Our Political Discussion is Neither about Reasoning nor about Thinking

George Lakoff does a wonderful job of characterizing what is going on, and I think he is right in his claim that the Republican/Conservative community does a much better job than the Democratic/Liberal/Progressive community. But the question for me is how to escape this box. Nowhere is there an opportunity for thinking here, much less thinking together.

As I think about it, I realize that the central missing ingredient is listening. Not the kind of listening that tape recorders do (recording words and sounds). Not the kind of listening that characterizes arguments (what my wife Shirah calls “reloading”.) Listening as the bio-historical-linguistic phenomenon in which we human beings, aware of our shared concern for building a future in which we take care of the things that matter to us, listen to the concerns and background of the others in our conversations seeking opportunities for creating new bridges to a successful shared future.

What do you think?

George Lakoff: Disaster Messaging.

2 thoughts on “Our Political Discussion is Neither about Reasoning nor about Thinking

  1. Amiel Handelsman


    You’ve raised an important point. Where is the space for genuine listening? My thoughts:

    * Lakoff’s basic take is that by repeating conservative frames, progressives actually shoot themselves in the foot, yet are blind that they are doing this. There is tremendous evidence for this–we see it every day on every issue.

    * Lakoff’s solution isn’t to listen differently but to speak differently. It’s the equivalent of responding to a punch with a punch. What would it be like to do an Aikido move, like blend and then take down the conservative frame? I’m reminded of someone in the New Republic (I think) who said that an appropriate response to Republican scare tactics (e.g. about health care reform) is to, and I paraphrase, say, “Ahhh, so you’re predicting disaster. You think the world will fall apart in six months. Let’s check back in together in six months and see how things turn out and whether your prediction was accurate.” Instead, most Democrats simply asserted that things would be better. Obama joke after the legislation passed that the world hadn’t fallen apart, but this was immediately after and different from a “let’s watch this together and see what happens” approach. What if the White House kept a countdown to Armegeddon clock? Might that not discourage the Repubs from using such scare tactics in the future?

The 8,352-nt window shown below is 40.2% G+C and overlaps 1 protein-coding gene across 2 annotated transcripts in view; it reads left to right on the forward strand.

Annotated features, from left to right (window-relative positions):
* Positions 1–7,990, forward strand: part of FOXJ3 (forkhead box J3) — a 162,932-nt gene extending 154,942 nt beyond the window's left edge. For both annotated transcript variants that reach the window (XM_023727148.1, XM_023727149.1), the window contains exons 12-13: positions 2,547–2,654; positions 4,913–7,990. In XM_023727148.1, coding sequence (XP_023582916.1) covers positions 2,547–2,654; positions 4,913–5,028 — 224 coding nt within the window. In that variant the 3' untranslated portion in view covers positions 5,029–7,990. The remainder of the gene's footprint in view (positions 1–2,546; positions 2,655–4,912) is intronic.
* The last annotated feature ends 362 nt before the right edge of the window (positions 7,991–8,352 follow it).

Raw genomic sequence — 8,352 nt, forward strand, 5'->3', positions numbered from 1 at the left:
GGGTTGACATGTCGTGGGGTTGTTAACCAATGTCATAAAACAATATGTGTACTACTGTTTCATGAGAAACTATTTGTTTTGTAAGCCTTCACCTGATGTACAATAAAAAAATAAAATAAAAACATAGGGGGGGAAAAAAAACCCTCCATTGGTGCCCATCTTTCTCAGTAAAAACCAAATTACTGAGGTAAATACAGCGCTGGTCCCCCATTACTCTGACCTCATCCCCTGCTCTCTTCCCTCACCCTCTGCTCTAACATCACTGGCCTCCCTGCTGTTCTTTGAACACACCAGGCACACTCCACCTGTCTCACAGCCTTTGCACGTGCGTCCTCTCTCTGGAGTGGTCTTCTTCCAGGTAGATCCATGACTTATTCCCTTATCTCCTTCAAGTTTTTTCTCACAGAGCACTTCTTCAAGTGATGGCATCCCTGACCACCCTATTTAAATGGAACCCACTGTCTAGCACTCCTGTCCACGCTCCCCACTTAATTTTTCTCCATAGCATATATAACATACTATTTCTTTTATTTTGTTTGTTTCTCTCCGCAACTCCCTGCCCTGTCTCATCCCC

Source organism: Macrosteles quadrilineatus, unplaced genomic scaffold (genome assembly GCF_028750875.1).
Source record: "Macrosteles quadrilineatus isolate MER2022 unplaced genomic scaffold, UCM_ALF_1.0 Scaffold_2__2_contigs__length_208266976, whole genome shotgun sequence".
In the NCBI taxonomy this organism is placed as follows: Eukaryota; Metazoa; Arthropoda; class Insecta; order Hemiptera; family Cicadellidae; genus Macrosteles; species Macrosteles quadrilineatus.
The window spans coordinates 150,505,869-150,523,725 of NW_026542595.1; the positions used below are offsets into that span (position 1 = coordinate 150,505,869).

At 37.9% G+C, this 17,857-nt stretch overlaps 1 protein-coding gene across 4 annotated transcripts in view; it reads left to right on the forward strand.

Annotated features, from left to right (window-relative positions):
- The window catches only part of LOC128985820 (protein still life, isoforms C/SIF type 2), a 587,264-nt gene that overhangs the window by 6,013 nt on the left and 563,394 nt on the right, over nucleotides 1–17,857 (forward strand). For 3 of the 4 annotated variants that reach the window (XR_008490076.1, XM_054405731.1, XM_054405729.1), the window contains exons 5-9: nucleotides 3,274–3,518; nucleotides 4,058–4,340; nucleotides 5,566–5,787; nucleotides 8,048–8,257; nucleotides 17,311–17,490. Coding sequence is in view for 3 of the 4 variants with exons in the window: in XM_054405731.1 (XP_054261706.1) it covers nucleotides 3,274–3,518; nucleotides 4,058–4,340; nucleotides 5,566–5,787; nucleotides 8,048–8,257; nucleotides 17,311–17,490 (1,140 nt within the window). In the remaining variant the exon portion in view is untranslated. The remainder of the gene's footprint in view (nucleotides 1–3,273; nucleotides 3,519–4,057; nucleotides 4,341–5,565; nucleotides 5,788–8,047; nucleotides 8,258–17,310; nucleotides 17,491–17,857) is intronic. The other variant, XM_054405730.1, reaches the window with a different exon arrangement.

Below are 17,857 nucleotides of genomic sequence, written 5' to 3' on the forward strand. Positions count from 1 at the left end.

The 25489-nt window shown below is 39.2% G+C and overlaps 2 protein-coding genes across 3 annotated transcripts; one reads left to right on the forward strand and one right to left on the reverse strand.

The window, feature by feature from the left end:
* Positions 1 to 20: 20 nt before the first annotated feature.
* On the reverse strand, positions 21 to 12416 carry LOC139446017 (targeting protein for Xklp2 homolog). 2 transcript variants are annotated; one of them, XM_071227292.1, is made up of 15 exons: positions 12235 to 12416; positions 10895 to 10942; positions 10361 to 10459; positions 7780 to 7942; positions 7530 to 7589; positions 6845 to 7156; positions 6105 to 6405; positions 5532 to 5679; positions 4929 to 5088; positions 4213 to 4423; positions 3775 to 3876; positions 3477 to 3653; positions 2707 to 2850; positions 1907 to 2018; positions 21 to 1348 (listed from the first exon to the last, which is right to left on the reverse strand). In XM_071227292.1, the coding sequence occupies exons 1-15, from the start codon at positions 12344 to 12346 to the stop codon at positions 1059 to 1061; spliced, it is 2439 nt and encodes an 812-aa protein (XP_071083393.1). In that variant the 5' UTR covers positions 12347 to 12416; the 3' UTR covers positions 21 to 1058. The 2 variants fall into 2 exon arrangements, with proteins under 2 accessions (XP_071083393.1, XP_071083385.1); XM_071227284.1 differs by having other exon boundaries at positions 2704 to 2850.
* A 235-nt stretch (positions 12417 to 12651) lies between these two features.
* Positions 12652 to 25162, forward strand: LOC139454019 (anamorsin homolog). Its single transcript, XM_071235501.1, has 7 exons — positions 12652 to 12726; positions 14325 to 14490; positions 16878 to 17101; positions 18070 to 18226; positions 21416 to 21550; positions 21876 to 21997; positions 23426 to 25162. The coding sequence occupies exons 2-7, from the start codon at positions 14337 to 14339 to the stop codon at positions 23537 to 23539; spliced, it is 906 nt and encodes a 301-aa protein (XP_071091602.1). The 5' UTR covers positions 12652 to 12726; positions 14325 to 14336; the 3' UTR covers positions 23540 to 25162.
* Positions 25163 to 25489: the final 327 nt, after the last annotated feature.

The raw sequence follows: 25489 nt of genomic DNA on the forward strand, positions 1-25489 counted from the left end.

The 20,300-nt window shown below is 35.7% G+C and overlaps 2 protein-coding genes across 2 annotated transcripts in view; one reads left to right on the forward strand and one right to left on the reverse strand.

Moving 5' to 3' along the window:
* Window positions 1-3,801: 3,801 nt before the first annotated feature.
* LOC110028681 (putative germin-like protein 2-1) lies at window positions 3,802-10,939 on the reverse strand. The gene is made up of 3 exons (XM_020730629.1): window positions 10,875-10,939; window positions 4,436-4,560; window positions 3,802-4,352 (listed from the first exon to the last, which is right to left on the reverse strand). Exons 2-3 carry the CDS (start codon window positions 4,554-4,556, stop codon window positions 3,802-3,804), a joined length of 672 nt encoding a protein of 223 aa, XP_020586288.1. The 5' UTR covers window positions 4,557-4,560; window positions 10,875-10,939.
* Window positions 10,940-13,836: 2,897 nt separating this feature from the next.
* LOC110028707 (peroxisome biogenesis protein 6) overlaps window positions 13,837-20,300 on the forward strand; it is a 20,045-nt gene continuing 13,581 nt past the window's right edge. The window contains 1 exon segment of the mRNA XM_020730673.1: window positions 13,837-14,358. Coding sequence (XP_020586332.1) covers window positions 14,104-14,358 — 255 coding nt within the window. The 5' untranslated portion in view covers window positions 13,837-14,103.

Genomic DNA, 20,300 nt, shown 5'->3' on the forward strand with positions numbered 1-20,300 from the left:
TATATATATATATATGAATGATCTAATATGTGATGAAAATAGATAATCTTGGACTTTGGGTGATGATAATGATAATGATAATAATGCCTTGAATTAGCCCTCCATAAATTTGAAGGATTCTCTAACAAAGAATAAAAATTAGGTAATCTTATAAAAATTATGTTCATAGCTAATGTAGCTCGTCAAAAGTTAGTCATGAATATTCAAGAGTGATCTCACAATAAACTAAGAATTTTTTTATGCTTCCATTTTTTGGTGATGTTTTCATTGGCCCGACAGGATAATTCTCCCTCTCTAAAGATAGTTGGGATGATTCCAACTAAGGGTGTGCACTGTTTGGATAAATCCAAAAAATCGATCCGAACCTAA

* What’s an appropriate response to people acting like thugs and bullies–linguistically but often physically, as in the storming of the Florida election office in 2000? What’s an appropriate mood? Resignation and resentment don’t go very far and are indeed the very moods the Repubs want to evoke.

    * What’s an appropriate response to someone who continually accuses you of the very misdeeds they are committing (stealing elections, appeasing terrorists, increasing the deficit, planting ideological stooges into the mainstream media, and so on)? Hmmm…very interesting situation we are in.

    * Isn’t it curious how so many Republicans who stepped out of the limelight in moments of shame (Tom DeLay, New Gingrich, the whole crew involved in Iran-Contra like John Pointdexter and Elliot Abrams) re-emerge with a seemingly clean bill of political health, whereas most shamed Democrats leave for good? What conversation can we have about this?

    To close, Chauncey, have you read either of Rick Perlstein’s books, particularly Nixonland? I recommend them highly as examples of a progressive who has truly listened to the conservative movement and told its story, plus the books read like compelling novels, not the histories they are.

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